The film business has always been about making money, even if it does occasionally allow talented directors to produce great movies. The steady corporatization of it has become a little overwhelming in recent years, though, and we now have fans pitting Marvel against DC like it’s some kind of football match.
This has been the case for some time, and while great work can still be made in this environment – Mad Max: Fury Road is a damned miracle – it often results in shoddy movies. This is compounded further when a studio remembers they hold the rights to a valuable property, but those rights are about to expire if they don’t make something.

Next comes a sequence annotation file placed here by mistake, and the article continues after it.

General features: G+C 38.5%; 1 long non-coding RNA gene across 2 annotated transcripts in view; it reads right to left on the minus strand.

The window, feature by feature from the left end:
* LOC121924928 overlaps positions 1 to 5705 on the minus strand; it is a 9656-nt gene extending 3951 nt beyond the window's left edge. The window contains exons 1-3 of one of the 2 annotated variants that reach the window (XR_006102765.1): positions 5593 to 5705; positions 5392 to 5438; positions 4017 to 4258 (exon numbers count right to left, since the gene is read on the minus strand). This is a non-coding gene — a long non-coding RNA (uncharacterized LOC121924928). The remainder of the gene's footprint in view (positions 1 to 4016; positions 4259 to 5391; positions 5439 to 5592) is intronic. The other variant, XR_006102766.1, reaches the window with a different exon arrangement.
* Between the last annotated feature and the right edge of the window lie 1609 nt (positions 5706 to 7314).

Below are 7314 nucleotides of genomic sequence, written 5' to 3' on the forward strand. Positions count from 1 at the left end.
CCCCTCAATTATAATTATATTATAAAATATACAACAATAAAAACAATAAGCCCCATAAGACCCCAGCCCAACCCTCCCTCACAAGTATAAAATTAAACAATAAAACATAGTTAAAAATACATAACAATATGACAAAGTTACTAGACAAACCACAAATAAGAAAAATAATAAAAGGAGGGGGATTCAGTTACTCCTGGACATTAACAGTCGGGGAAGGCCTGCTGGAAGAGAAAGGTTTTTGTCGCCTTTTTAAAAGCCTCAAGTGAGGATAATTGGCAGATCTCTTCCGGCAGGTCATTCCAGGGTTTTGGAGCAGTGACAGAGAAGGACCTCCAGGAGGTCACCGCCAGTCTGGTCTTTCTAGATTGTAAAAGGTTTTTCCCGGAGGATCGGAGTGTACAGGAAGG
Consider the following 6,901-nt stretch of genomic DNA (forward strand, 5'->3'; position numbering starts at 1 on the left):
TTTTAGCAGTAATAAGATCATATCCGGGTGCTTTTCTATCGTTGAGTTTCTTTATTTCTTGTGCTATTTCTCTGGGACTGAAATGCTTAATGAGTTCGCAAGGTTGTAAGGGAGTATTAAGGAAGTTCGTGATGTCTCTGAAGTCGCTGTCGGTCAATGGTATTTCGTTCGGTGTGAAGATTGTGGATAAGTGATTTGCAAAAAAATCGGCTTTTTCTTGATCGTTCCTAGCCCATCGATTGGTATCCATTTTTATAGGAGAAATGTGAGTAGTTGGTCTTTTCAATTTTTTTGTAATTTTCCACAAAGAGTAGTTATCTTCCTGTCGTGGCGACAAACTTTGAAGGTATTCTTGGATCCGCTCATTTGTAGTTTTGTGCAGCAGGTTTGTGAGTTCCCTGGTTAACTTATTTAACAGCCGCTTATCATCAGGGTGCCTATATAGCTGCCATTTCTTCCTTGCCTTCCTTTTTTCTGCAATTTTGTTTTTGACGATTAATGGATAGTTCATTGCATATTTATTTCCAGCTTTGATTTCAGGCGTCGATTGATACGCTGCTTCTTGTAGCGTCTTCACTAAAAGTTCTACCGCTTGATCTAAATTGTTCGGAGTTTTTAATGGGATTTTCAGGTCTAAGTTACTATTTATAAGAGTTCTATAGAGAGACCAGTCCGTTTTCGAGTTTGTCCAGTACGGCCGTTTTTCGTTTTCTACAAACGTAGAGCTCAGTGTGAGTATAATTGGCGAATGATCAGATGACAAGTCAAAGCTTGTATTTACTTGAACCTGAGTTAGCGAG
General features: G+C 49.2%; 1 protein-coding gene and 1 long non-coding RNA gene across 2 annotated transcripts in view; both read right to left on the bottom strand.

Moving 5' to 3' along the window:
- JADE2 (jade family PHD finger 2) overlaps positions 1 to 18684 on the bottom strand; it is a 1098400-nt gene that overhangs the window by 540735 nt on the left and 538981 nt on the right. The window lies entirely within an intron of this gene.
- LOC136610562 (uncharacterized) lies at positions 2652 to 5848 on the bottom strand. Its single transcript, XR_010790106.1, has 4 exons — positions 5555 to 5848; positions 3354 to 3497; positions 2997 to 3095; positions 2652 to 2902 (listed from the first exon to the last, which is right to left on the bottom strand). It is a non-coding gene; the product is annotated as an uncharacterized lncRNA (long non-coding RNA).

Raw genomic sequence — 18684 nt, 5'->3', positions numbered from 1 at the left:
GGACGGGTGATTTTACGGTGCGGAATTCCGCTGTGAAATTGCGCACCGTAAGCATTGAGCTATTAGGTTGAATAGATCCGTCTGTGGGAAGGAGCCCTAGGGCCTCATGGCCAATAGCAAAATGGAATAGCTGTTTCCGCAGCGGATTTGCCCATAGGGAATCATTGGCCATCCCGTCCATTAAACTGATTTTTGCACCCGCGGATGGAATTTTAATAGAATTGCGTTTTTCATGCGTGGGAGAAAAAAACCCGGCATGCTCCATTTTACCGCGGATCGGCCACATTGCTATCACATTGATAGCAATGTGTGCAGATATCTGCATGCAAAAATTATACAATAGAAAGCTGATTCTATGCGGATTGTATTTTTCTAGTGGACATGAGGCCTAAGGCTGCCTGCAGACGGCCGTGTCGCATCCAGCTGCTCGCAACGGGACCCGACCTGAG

So they’ll quickly slap a movie together and throw it out into the world, and often it doesn’t matter to them if it’s any good; so long as they keep the rights, they’re happy.
A number of high-profile movies have suffered this fate in recent years, and nearly all of them suffered poor reviews and box-office as a result. That’s what happens when you knowingly make a bad movie and expect audiences to lap it up.